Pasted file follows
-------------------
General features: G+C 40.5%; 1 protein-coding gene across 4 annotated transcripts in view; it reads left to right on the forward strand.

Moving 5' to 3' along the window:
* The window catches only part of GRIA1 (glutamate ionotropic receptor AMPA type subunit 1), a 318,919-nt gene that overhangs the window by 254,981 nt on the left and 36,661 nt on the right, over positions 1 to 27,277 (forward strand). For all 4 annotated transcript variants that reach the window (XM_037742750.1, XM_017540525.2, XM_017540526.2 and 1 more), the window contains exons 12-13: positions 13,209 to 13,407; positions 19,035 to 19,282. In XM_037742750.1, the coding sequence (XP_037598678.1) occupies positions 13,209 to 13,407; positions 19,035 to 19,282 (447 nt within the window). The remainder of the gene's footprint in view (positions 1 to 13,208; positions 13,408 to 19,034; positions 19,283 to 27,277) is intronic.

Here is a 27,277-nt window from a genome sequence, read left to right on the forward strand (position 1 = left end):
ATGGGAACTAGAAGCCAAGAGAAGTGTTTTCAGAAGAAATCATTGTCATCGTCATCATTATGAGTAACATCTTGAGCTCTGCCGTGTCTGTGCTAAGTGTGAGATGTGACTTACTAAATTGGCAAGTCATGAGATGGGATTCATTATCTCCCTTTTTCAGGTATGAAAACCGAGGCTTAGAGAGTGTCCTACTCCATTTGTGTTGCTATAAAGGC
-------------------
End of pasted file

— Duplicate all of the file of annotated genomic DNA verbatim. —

General features: G+C 40.5%; 1 protein-coding gene across 4 annotated transcripts in view; it reads left to right on the forward strand.

Moving 5' to 3' along the window:
* The window catches only part of GRIA1 (glutamate ionotropic receptor AMPA type subunit 1), a 318,919-nt gene that overhangs the window by 254,981 nt on the left and 36,661 nt on the right, over positions 1 to 27,277 (forward strand). For all 4 annotated transcript variants that reach the window (XM_037742750.1, XM_017540525.2, XM_017540526.2 and 1 more), the window contains exons 12-13: positions 13,209 to 13,407; positions 19,035 to 19,282. In XM_037742750.1, the coding sequence (XP_037598678.1) occupies positions 13,209 to 13,407; positions 19,035 to 19,282 (447 nt within the window). The remainder of the gene's footprint in view (positions 1 to 13,208; positions 13,408 to 19,034; positions 19,283 to 27,277) is intronic.

Here is a 27,277-nt window from a genome sequence, read left to right on the forward strand (position 1 = left end):
ATGGGAACTAGAAGCCAAGAGAAGTGTTTTCAGAAGAAATCATTGTCATCGTCATCATTATGAGTAACATCTTGAGCTCTGCCGTGTCTGTGCTAAGTGTGAGATGTGACTTACTAAATTGGCAAGTCATGAGATGGGATTCATTATCTCCCTTTTTCAGGTATGAAAACCGAGGCTTAGAGAGTGTCCTACTCCATTTGTGTTGCTATAAAGGC